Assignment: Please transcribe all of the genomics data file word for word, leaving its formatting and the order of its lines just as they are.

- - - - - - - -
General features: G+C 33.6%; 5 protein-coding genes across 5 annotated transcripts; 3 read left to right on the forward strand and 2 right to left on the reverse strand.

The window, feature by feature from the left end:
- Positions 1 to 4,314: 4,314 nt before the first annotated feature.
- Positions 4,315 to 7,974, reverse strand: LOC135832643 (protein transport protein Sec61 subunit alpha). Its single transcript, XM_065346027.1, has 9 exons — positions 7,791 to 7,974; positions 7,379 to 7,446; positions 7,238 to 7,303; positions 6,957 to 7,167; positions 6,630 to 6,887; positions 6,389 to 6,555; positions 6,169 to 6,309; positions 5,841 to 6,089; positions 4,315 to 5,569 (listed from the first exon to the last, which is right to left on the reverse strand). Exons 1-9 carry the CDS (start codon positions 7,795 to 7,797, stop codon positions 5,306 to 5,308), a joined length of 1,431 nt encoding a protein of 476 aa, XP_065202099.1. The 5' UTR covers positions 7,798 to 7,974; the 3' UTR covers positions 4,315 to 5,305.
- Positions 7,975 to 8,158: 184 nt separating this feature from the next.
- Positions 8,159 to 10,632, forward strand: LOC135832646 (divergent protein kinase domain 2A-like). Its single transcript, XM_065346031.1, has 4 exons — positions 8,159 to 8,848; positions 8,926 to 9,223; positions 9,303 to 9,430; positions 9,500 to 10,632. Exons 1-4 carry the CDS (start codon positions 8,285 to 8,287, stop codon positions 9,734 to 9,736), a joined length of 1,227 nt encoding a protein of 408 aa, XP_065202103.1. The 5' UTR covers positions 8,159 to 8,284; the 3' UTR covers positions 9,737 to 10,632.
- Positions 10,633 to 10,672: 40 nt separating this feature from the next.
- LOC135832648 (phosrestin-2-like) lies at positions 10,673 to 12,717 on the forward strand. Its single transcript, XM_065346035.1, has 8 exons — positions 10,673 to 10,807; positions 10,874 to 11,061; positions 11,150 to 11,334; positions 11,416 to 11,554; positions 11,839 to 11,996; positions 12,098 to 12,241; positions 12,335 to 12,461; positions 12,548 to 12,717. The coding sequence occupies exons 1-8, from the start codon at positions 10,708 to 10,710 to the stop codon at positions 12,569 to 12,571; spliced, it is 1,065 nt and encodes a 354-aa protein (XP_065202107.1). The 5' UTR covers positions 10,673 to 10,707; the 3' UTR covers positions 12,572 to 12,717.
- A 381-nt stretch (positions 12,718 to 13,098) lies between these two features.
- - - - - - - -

General features: G+C 33.6%; 5 protein-coding genes across 5 annotated transcripts; 3 read left to right on the forward strand and 2 right to left on the reverse strand.

The window, feature by feature from the left end:
- Positions 1 to 4,314: 4,314 nt before the first annotated feature.
- Positions 4,315 to 7,974, reverse strand: LOC135832643 (protein transport protein Sec61 subunit alpha). Its single transcript, XM_065346027.1, has 9 exons — positions 7,791 to 7,974; positions 7,379 to 7,446; positions 7,238 to 7,303; positions 6,957 to 7,167; positions 6,630 to 6,887; positions 6,389 to 6,555; positions 6,169 to 6,309; positions 5,841 to 6,089; positions 4,315 to 5,569 (listed from the first exon to the last, which is right to left on the reverse strand). Exons 1-9 carry the CDS (start codon positions 7,795 to 7,797, stop codon positions 5,306 to 5,308), a joined length of 1,431 nt encoding a protein of 476 aa, XP_065202099.1. The 5' UTR covers positions 7,798 to 7,974; the 3' UTR covers positions 4,315 to 5,305.
- Positions 7,975 to 8,158: 184 nt separating this feature from the next.
- Positions 8,159 to 10,632, forward strand: LOC135832646 (divergent protein kinase domain 2A-like). Its single transcript, XM_065346031.1, has 4 exons — positions 8,159 to 8,848; positions 8,926 to 9,223; positions 9,303 to 9,430; positions 9,500 to 10,632. Exons 1-4 carry the CDS (start codon positions 8,285 to 8,287, stop codon positions 9,734 to 9,736), a joined length of 1,227 nt encoding a protein of 408 aa, XP_065202103.1. The 5' UTR covers positions 8,159 to 8,284; the 3' UTR covers positions 9,737 to 10,632.
- Positions 10,633 to 10,672: 40 nt separating this feature from the next.
- LOC135832648 (phosrestin-2-like) lies at positions 10,673 to 12,717 on the forward strand. Its single transcript, XM_065346035.1, has 8 exons — positions 10,673 to 10,807; positions 10,874 to 11,061; positions 11,150 to 11,334; positions 11,416 to 11,554; positions 11,839 to 11,996; positions 12,098 to 12,241; positions 12,335 to 12,461; positions 12,548 to 12,717. The coding sequence occupies exons 1-8, from the start codon at positions 10,708 to 10,710 to the stop codon at positions 12,569 to 12,571; spliced, it is 1,065 nt and encodes a 354-aa protein (XP_065202107.1). The 5' UTR covers positions 10,673 to 10,707; the 3' UTR covers positions 12,572 to 12,717.
- A 381-nt stretch (positions 12,718 to 13,098) lies between these two features.